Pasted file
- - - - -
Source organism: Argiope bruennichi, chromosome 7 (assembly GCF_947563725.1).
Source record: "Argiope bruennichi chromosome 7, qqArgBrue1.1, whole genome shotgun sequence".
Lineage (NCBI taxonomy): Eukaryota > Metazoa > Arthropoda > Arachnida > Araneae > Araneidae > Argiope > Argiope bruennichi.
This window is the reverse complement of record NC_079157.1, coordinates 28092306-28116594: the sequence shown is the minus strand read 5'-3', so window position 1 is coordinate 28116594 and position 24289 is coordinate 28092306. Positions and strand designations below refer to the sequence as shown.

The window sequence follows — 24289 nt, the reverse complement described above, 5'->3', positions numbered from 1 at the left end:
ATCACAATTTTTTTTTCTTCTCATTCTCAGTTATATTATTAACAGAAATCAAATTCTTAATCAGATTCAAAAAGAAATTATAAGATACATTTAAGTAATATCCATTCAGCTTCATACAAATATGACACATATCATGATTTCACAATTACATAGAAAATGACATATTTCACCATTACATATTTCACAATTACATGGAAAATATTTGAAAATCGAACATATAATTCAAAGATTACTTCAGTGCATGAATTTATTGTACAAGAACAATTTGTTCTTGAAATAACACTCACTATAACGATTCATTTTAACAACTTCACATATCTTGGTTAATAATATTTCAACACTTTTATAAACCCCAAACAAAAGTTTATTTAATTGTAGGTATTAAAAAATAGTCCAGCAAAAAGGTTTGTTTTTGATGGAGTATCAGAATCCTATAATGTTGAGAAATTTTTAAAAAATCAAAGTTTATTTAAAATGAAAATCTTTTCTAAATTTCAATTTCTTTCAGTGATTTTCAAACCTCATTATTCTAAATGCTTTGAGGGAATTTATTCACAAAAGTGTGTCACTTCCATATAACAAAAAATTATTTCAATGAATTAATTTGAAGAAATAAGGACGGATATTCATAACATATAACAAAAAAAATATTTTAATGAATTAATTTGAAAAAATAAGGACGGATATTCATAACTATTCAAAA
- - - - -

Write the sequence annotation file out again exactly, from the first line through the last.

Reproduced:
Source organism: Argiope bruennichi, chromosome 7 (assembly GCF_947563725.1).
Source record: "Argiope bruennichi chromosome 7, qqArgBrue1.1, whole genome shotgun sequence".
Lineage (NCBI taxonomy): Eukaryota > Metazoa > Arthropoda > Arachnida > Araneae > Araneidae > Argiope > Argiope bruennichi.
This window is the reverse complement of record NC_079157.1, coordinates 28092306-28116594: the sequence shown is the minus strand read 5'-3', so window position 1 is coordinate 28116594 and position 24289 is coordinate 28092306. Positions and strand designations below refer to the sequence as shown.

The window sequence follows — 24289 nt, the reverse complement described above, 5'->3', positions numbered from 1 at the left end:
ATCACAATTTTTTTTTCTTCTCATTCTCAGTTATATTATTAACAGAAATCAAATTCTTAATCAGATTCAAAAAGAAATTATAAGATACATTTAAGTAATATCCATTCAGCTTCATACAAATATGACACATATCATGATTTCACAATTACATAGAAAATGACATATTTCACCATTACATATTTCACAATTACATGGAAAATATTTGAAAATCGAACATATAATTCAAAGATTACTTCAGTGCATGAATTTATTGTACAAGAACAATTTGTTCTTGAAATAACACTCACTATAACGATTCATTTTAACAACTTCACATATCTTGGTTAATAATATTTCAACACTTTTATAAACCCCAAACAAAAGTTTATTTAATTGTAGGTATTAAAAAATAGTCCAGCAAAAAGGTTTGTTTTTGATGGAGTATCAGAATCCTATAATGTTGAGAAATTTTTAAAAAATCAAAGTTTATTTAAAATGAAAATCTTTTCTAAATTTCAATTTCTTTCAGTGATTTTCAAACCTCATTATTCTAAATGCTTTGAGGGAATTTATTCACAAAAGTGTGTCACTTCCATATAACAAAAAATTATTTCAATGAATTAATTTGAAGAAATAAGGACGGATATTCATAACATATAACAAAAAAAATATTTTAATGAATTAATTTGAAAAAATAAGGACGGATATTCATAACTATTCAAAA